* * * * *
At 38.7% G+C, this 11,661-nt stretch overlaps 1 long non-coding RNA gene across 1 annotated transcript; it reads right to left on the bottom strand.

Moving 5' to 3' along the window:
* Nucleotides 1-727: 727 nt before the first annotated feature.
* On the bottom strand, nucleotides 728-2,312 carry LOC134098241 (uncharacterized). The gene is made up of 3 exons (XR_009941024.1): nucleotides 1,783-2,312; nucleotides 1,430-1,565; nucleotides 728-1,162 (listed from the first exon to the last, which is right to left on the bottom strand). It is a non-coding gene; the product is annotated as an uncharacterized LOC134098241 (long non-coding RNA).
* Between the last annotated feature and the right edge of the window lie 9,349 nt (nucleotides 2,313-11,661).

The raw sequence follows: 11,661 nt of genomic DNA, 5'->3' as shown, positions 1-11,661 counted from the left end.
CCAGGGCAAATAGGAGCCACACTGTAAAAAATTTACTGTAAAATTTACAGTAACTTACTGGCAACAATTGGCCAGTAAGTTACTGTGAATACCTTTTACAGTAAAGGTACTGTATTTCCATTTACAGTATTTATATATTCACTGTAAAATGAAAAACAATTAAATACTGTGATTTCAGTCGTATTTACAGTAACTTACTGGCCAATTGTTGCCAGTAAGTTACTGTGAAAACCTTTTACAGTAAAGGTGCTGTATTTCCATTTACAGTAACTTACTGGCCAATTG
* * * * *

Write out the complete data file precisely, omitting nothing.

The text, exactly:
At 38.7% G+C, this 11,661-nt stretch overlaps 1 long non-coding RNA gene across 1 annotated transcript; it reads right to left on the bottom strand.

Moving 5' to 3' along the window:
* Nucleotides 1-727: 727 nt before the first annotated feature.
* On the bottom strand, nucleotides 728-2,312 carry LOC134098241 (uncharacterized). The gene is made up of 3 exons (XR_009941024.1): nucleotides 1,783-2,312; nucleotides 1,430-1,565; nucleotides 728-1,162 (listed from the first exon to the last, which is right to left on the bottom strand). It is a non-coding gene; the product is annotated as an uncharacterized LOC134098241 (long non-coding RNA).
* Between the last annotated feature and the right edge of the window lie 9,349 nt (nucleotides 2,313-11,661).

The raw sequence follows: 11,661 nt of genomic DNA, 5'->3' as shown, positions 1-11,661 counted from the left end.
CCAGGGCAAATAGGAGCCACACTGTAAAAAATTTACTGTAAAATTTACAGTAACTTACTGGCAACAATTGGCCAGTAAGTTACTGTGAATACCTTTTACAGTAAAGGTACTGTATTTCCATTTACAGTATTTATATATTCACTGTAAAATGAAAAACAATTAAATACTGTGATTTCAGTCGTATTTACAGTAACTTACTGGCCAATTGTTGCCAGTAAGTTACTGTGAAAACCTTTTACAGTAAAGGTGCTGTATTTCCATTTACAGTAACTTACTGGCCAATTG